English Pointer profile head shot
With their big brains, English pointers can pick up training cues quickly. Just make sure they don't get distracted by new smells or darting squirrels during training sessions!
| Credit: CoolR / Shutterstock

"Due to the fact that English pointers have a short coat and an active lifestyle, they are prone to skin injuries and lacerations," says Stacy Choczynski Johnson, DVM, Veterinarian Expert at Pumpkin Pet Insurance. "After a long hike or hunt, I recommend checking the skin and paw pads for abrasions. Because this svelte breed is on what I call 'hyperdrive,' they accumulate nicks and scratches a bit faster than a fluffy couch potato."

English pointers shouldn't be left cooped up alone indoors for too long. Without an outlet to expend their energy or anyone to play with, they are likely to become very bored. This could, understandably, lead to destructive behavior in the home. Make sure they have plenty of access to interactive toys to keep them busy whenever they have to be alone.

It's important to note that while he thrives outdoors, that's not the only place your English pointer wants to be. He loves spending time with his family inside the house, too. If you provide an English pointer with the care he needs to flourish, expect frequent cuddling sessions with you and your family after a long day of work or play. 

English Pointer standing in forest
Credit: liramaigums / Adobe Stock


In terms of grooming, caring for an English pointer is pretty straightforward. Their coat sheds lightly throughout the year, so you won't experience a seasonal coat blow. And while their grooming needs are pretty low-maintenance, they require a little TLC every now and then. 

A light brushing once or twice a week is recommended to keep dirt and loose hair under control, and a bath every four to six weeks will ensure a healthy, shiny coat. Their teeth, on the other hand, are a different story: The English pointer is more prone to dental issues, so keeping up with brushing their teeth three or four times a week is key.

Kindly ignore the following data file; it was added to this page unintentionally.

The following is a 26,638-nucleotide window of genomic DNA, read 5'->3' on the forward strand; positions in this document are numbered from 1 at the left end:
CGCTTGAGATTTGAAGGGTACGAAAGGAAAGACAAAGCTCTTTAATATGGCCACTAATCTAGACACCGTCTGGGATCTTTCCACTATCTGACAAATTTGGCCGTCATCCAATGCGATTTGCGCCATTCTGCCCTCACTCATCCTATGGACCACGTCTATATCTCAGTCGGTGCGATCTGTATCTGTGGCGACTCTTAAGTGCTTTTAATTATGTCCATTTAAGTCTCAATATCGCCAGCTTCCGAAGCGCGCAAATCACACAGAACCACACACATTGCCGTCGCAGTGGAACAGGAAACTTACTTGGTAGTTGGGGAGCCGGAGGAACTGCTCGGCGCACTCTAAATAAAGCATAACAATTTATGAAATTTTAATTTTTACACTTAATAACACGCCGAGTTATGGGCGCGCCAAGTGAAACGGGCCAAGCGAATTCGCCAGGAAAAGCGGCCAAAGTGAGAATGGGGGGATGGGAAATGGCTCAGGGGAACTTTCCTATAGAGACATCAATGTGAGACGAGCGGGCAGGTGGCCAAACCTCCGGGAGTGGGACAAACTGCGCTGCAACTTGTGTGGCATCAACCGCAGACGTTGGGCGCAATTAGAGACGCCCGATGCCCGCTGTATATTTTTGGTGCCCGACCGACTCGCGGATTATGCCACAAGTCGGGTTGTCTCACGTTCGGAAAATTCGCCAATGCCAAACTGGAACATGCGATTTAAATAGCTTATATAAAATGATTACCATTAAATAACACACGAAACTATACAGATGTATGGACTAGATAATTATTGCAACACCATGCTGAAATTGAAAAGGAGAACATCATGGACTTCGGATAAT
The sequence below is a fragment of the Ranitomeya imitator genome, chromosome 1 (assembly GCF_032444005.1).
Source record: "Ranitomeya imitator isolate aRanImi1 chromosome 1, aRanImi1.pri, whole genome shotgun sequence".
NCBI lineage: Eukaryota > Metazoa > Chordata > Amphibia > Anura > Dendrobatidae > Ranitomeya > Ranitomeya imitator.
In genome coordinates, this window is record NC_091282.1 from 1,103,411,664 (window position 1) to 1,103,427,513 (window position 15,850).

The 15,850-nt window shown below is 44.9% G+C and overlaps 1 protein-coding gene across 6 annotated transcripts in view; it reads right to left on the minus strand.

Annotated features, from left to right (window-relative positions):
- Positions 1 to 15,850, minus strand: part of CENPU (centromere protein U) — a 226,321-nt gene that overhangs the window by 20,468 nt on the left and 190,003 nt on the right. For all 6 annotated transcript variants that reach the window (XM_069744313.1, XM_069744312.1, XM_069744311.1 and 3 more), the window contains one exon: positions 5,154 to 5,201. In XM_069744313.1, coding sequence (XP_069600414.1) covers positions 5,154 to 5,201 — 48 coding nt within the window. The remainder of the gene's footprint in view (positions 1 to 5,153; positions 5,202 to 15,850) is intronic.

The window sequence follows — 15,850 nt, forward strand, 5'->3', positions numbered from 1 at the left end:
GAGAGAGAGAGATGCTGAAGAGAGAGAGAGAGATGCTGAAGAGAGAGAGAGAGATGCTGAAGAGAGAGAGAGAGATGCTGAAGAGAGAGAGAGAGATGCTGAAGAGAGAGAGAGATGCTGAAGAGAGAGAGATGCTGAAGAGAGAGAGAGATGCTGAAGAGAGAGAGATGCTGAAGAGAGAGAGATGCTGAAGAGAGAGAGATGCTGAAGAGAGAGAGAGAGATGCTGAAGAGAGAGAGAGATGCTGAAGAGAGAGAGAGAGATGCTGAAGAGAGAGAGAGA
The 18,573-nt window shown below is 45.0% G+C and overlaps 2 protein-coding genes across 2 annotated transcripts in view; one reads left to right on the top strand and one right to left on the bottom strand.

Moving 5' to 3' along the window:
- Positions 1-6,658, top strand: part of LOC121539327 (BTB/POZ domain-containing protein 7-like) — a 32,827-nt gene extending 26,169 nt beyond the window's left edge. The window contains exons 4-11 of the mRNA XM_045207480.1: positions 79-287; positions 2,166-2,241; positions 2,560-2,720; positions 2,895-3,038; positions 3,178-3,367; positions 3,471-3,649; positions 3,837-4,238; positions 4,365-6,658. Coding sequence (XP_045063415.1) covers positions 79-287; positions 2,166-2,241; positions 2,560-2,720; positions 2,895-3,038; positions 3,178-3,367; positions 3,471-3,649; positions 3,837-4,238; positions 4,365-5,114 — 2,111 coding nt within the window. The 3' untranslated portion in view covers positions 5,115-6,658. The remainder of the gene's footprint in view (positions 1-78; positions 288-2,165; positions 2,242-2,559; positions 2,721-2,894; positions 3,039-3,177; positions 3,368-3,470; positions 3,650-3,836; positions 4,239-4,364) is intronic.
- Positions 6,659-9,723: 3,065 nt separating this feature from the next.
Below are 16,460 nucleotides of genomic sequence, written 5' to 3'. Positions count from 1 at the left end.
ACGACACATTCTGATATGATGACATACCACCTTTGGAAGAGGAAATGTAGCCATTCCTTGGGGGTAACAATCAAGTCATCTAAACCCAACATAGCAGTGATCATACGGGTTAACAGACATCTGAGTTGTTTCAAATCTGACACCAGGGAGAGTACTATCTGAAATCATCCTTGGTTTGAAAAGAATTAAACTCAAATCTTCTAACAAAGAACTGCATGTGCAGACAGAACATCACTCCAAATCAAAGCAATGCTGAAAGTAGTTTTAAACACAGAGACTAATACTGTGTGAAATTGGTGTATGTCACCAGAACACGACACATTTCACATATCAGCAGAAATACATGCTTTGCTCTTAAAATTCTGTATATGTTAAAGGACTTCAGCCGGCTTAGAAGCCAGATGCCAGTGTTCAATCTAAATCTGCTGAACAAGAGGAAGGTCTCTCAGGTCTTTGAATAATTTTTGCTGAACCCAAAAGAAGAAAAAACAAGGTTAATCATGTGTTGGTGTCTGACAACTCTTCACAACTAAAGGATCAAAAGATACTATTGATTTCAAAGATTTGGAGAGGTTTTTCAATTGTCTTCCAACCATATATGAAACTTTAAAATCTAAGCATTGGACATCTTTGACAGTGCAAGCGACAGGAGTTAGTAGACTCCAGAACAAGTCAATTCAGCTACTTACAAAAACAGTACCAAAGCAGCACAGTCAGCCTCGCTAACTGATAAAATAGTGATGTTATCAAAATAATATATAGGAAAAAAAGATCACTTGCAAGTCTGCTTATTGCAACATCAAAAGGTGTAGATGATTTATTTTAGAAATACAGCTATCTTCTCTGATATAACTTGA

English Pointer in tall grass with bird in his mouth
English pointers shine a hunting dogs. But even if you have other hobbies, these pups will fit in well with family who can keep them active.
| Credit: David / Adobe Stock

As an active dog breed, an English pointer needs one to two hours of daily exercise. Take them along on your errands, hikes, long walks, and bike rides—they'll absolutely adore this time spent with you.  

When it comes to training, as with all breeds, it's a good idea to start when he's young. Your English pointer puppy will benefit greatly from kindergarten classes where he can learn the basics and work on his social skills

Because of the pointer's instinct for hunting, consistent positive reinforcement is key during training: They may become sidetracked by new noises, smells, or a movement in their peripheral vision. If this is your first time training a dog and you're having trouble keeping your pointer pup's focus even with a handful of treats, it may be worth recruiting a professional for assistance. English pointers are incredibly intelligent dogs that pick up on training cues well—they just need the right guidance. 

Brown and white English Pointer in tall grass
Credit: AG / Adobe Stock


English pointers are relatively healthy dogs with a long lifespan—they can live anywhere from 12–17 years. But, as with any dog breed, they can develop certain health issues. 

Some of the most common conditions among English pointer dogs is hip dysplasia, cataracts in young adulthood, epilepsy, and skin conditions or allergies. And if you and your English pointer go out exploring in wetlands or areas with lakes, you'll want to take care with cleanup when you get back home. 

"Since pointers hunt game birds, they are often running in wetlands," Choczynski Johnson says. "Frequent exposure to moist environments predisposes dogs to yeast and bacterial infections of the feet, called pododermatitis. I recommend regularly checking for redness on the underside of the paw and giving the feet a good smell check."

English Pointer in a field of flowers
Credit: Jelena Safronova / Getty


As with many ancient dog breeds, the English pointer's origin isn't exactly defined. According to the American Pointer Club, there's evidence that dates these dogs to ancient Egypt as well as the Middle Ages in Spain, France, and Italy. 

Things become more clear in 1719, when officers in the British Army took Spanish pointers back to the U.K. after the War of Spanish Succession. Here, English pointers were further developed for gamebird shooting, according to the American Pointer Club, and often hunted alongside greyhounds.

The breed came to the U.S. in the 1860s, and the English pointer dogs were listed as one of the first nine registered breeds by the American Kennel Club. The list, made in 1878, noted nine highly sought after "charter breeds." 

Fun Facts

  • The English pointers were the first dog to stand game, which means they would locate hidden prey and point in its direction.
  • It can be easy to mix up English pointers with German shorthaired pointers. English pointers stand taller than the German pointers, and were bred specifically to point—GSPs are more of a "do it all" hunting dog.